In 2018, Ohio voters — who were damned well outraged by the 2011 Republican gerrymandering that had given Republicans veto-proof supermajorities in the state legislature despite only winning a little over half of the statewide vote — passed a constitutional amendment outlawing district maps being drawn in a way that "unduly favors or disfavors a political party or its incumbents." They might as well have called it the "STOP THE STEAL" amendment, except it was for a thing that existed in reality. And voters approved. Either the state lege would get a bipartisan three-fifths vote on any new legislative and congressional maps, or redistricting decisions would go to a "bipartisan commission" made up of five Republicans and two Democrats. (Bipartisan!)
Oh, but the the 2020 Census was delayed, and the results were only released to states in August, so the Republicans who control the Ohio state legislature missed the September 30 deadline to pass a new congressional map, and then somehow the redistricting commission missed its October 31 deadline to draw a map, so the legislature instead rushed to pass, in one day, a redistricting plan that meant Republicans would have an advantage in 80 percent of the new congressional districts (11 seats out of the 15 available, with two safe Democratic districts and two toss-ups). For consolation, since the process skipped the first two steps mandated by the constitutional amendment, the new maps will only be good for four years, not the rest of the decade.
Today, the Ohio state Supreme Court heard arguments in two lawsuits against the new maps, with the plaintiffs arguing that the maps were drawn in violation of the amendment's ban on gerrymandering and that the maps are even more weighted in favor of Republicans than the 2011 maps that drove voters to pass that 2018 constitutional amendment.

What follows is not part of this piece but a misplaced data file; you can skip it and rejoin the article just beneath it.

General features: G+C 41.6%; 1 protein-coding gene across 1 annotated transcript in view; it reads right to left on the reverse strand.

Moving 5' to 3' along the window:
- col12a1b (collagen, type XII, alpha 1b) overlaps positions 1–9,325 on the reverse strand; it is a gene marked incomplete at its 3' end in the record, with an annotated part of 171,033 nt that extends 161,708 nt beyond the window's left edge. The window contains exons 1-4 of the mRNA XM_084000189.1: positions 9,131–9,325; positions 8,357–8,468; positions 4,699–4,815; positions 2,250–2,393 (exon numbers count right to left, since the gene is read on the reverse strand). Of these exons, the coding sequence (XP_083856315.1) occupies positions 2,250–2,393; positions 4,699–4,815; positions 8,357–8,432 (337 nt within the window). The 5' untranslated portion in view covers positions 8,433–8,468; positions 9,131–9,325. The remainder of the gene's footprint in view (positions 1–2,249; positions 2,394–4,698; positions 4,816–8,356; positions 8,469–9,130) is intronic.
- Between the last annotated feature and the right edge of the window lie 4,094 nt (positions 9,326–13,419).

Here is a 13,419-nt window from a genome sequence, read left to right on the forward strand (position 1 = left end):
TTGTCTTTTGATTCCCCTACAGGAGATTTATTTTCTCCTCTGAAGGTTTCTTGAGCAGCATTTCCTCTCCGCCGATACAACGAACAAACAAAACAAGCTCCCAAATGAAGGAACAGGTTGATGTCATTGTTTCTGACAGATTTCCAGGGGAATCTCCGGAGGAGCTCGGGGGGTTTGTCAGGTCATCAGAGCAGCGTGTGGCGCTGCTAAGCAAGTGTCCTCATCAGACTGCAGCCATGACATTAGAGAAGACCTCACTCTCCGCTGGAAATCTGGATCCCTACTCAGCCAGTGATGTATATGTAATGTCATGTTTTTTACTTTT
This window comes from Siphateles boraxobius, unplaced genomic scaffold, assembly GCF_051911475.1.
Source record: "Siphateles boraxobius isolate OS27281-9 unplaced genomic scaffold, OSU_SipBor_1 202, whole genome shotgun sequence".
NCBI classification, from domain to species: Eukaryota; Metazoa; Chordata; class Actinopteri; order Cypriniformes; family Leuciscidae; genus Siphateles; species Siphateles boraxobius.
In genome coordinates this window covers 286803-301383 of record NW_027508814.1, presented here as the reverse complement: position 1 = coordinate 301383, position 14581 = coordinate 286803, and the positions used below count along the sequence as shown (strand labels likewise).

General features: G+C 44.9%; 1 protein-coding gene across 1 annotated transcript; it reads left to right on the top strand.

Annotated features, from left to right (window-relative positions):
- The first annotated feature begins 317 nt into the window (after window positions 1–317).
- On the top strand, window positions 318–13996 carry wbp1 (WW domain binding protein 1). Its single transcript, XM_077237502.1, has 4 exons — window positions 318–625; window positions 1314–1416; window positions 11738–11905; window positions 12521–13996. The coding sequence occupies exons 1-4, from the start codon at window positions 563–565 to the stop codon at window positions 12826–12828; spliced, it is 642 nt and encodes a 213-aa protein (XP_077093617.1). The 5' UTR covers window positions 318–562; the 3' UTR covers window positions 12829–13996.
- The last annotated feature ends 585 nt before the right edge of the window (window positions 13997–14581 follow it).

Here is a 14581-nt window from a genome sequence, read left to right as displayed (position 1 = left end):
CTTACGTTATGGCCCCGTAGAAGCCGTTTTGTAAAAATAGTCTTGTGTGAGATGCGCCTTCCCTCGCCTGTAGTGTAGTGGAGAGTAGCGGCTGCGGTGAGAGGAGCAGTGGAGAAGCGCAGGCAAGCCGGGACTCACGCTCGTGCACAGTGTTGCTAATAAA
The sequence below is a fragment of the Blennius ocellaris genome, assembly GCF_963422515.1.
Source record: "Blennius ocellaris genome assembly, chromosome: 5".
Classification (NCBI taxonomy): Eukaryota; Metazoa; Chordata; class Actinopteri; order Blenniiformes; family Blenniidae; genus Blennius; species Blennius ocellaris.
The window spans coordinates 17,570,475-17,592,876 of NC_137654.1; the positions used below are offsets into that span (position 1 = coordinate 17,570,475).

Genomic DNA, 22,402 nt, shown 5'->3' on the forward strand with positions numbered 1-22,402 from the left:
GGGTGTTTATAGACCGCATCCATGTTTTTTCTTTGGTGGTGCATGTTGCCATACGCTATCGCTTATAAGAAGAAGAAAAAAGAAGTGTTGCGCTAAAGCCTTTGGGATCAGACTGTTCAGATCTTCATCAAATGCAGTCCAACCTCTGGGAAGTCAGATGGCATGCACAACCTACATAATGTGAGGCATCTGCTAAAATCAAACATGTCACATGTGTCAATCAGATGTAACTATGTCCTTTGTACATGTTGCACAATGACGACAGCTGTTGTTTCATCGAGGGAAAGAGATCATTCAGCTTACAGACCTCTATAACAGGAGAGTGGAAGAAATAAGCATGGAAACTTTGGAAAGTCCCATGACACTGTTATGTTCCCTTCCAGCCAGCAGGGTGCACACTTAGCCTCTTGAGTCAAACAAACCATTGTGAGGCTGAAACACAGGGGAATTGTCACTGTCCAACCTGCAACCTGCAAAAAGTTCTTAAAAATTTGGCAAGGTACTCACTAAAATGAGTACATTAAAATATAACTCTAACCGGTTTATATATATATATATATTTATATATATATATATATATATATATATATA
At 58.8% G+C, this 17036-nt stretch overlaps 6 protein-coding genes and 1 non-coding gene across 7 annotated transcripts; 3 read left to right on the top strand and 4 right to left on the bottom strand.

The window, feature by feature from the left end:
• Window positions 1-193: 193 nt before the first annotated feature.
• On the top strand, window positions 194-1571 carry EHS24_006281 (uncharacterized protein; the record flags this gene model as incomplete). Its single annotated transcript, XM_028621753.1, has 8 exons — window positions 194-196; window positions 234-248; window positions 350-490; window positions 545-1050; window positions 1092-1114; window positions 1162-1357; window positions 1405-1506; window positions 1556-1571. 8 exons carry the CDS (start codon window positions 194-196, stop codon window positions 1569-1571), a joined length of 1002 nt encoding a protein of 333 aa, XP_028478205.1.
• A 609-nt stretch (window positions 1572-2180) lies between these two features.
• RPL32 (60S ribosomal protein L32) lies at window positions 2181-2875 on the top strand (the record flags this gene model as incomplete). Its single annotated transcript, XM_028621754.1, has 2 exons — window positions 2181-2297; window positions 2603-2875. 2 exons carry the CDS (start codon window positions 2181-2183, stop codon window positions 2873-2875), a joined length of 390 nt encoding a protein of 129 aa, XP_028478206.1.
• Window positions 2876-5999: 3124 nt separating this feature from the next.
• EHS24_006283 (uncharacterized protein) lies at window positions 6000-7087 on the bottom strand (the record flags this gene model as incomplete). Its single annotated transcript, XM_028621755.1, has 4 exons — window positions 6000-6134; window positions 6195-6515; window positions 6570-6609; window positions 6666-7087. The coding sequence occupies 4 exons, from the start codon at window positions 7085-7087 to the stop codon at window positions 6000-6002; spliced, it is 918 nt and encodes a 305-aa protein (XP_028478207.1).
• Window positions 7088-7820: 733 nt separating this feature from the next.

Republicans are, of course, shocked, shocked by such scurrilous accusations. They emphasize the statistical possibility that Democrats might conceivably field a winning candidate in some of the new districts, and also very sincerely point out that nothing in the amendment really defines what "unduly favors or disfavors a political party" even means, so the legislators are allowed to decide that, using their own special definitions of fairness. State Senate President Matt Huffman and House Speaker Robert Cupp, both Republicans, proudly say with straight faces that the new maps are in fact “the most balanced and politically fair congressional plan in recent Ohio history.”
The Ohio Capital Journal seems to think that is some bullshits:
In an average of the last 16 statewide elections not including non-partisan judicial races, Republicans have won a 54% to 46% advantage.
As of 2020, 1.9 million Ohioans were registered Republican while 1.6 million were registered Democratic, for a ratio also of 54% to 46%. More than 4.5 million voters remain unaffiliated.
Nevertheless, the Republican majority said in a statement that because they’ve won 13 of 16 statewide elections they could be entitled to up to 81% of representation of the people, despite them only winning the average of 54% of the votes in those elections.
It's all very complicated, and made even more ridiculous by the detail that Ohio Supreme Court Justice Pat DeWine, the son of Ohio's Republican Gov. Mike DeWine (who both sat on the commission and signed the maps into law but felt bad about it), refuses to recuse himself from the redistricting cases, even though dear ol' dad is a defendant! The Cleveland Plain Dealer says such a move just might be unprecedented, which admittedly wouldn't make it all that different from most Republican behavior these days, since norms 'n' conventions have become very rubbery things indeed.
We'll have a more detailed look at the legal questions in these cases soon, and we'll be sure to let you know where this oil barge ends up dumping its toxic load, since it might be nice if this were resolved before the 2022 midterms.
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